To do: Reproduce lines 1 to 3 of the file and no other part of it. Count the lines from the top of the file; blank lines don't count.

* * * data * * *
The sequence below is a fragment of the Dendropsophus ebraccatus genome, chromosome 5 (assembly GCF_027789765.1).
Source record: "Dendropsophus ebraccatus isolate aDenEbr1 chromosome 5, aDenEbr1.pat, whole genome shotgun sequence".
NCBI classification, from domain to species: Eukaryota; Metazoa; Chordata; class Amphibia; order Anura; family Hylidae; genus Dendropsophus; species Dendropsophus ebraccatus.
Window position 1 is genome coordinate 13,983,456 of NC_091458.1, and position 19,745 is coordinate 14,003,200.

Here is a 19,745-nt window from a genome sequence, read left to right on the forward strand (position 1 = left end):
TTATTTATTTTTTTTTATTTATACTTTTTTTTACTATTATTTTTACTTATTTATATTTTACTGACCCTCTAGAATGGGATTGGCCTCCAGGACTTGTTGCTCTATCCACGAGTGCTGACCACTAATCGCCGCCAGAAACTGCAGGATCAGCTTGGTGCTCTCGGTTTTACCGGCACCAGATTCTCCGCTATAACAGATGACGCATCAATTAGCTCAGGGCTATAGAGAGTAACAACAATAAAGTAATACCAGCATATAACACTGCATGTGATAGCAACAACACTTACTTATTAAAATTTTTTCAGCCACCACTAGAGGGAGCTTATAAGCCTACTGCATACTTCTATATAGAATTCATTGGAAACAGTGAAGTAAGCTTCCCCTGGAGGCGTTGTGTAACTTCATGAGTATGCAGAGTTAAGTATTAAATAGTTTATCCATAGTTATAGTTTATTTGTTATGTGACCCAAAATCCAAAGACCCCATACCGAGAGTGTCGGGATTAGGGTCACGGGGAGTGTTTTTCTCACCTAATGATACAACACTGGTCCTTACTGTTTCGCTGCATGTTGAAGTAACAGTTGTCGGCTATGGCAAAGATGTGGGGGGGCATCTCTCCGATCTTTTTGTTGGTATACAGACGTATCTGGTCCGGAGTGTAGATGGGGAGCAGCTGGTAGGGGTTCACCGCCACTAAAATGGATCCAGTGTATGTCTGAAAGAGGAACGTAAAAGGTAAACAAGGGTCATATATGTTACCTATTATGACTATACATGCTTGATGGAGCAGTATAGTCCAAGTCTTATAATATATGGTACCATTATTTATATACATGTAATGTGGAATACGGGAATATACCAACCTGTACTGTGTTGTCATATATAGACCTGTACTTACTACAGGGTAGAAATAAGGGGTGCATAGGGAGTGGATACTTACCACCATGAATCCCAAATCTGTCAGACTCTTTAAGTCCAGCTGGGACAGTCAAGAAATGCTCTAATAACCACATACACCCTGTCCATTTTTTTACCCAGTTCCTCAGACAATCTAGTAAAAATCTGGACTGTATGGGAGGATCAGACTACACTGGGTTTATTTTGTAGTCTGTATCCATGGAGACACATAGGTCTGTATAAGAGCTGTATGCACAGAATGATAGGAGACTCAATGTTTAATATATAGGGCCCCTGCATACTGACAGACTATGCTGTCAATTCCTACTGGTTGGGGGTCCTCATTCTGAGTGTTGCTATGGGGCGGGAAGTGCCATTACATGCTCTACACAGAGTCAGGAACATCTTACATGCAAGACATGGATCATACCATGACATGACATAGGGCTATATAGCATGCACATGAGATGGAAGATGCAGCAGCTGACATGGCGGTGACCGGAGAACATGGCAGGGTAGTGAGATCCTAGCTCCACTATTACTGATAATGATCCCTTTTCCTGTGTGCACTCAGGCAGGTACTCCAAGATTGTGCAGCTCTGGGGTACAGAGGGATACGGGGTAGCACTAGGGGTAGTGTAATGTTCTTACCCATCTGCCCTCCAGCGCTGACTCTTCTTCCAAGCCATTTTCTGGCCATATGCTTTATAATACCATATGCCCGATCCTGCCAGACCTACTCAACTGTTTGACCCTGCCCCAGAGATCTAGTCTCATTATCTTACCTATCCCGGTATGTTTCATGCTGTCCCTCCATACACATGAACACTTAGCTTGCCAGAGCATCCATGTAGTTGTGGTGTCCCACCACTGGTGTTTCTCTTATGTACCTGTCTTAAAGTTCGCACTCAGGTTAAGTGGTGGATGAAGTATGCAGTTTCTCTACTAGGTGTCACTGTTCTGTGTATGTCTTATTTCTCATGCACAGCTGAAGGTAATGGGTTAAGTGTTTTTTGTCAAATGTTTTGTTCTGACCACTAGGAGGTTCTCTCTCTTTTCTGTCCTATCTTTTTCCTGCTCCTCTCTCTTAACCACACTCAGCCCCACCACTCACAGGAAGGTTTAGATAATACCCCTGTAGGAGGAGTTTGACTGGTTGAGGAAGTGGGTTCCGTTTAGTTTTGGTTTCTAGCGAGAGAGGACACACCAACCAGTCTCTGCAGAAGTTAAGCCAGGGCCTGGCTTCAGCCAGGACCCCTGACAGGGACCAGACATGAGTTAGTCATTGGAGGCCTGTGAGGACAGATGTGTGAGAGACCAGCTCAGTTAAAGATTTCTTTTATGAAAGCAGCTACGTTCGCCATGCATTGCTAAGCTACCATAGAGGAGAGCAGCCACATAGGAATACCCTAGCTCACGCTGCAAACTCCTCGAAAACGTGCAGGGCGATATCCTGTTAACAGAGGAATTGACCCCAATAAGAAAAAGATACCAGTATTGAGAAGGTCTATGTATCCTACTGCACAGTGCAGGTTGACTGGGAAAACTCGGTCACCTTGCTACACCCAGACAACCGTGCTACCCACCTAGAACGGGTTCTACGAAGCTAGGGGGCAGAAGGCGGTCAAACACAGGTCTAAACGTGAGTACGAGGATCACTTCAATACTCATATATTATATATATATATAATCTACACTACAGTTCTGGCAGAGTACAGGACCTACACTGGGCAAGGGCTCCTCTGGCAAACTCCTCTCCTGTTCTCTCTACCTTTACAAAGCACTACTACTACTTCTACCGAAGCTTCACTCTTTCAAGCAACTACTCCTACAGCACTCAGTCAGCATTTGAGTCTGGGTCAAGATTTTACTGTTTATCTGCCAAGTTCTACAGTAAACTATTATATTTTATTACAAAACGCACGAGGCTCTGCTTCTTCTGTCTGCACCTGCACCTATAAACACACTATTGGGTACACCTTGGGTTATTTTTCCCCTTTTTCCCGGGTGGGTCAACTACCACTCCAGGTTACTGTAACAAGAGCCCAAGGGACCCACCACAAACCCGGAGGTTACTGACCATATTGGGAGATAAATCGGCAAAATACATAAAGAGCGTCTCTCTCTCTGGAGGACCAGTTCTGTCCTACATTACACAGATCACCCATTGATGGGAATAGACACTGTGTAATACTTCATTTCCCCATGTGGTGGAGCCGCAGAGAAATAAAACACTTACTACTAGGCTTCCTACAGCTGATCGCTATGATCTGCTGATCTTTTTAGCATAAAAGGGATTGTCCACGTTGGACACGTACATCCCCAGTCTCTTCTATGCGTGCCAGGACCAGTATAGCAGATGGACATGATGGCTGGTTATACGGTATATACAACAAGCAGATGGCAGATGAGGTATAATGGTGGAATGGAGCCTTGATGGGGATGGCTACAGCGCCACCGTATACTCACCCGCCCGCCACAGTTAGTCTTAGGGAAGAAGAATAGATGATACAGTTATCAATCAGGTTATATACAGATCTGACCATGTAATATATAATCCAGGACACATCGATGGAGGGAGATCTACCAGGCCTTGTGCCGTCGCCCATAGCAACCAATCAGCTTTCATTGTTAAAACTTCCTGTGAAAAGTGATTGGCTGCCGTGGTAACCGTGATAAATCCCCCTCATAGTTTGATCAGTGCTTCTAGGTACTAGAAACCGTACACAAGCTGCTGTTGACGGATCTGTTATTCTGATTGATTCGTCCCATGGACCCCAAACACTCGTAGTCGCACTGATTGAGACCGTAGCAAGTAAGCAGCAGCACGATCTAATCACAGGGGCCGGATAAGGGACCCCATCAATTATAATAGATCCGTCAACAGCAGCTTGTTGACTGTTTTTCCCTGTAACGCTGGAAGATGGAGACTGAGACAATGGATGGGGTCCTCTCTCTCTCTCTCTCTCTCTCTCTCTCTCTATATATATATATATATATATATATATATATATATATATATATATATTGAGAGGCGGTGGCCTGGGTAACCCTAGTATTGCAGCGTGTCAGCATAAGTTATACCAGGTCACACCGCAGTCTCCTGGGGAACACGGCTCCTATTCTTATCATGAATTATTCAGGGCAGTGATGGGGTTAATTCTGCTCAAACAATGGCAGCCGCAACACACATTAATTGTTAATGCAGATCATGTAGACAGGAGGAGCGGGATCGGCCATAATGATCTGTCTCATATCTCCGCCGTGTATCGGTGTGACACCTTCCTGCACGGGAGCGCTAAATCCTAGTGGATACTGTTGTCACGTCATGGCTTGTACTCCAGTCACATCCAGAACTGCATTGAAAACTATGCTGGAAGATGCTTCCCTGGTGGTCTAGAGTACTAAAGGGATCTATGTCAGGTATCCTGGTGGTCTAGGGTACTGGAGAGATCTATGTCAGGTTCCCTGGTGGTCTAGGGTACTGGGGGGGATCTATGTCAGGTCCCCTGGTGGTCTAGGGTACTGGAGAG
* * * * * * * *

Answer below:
The sequence below is a fragment of the Dendropsophus ebraccatus genome, chromosome 5 (assembly GCF_027789765.1).
Source record: "Dendropsophus ebraccatus isolate aDenEbr1 chromosome 5, aDenEbr1.pat, whole genome shotgun sequence".
NCBI classification, from domain to species: Eukaryota; Metazoa; Chordata; class Amphibia; order Anura; family Hylidae; genus Dendropsophus; species Dendropsophus ebraccatus.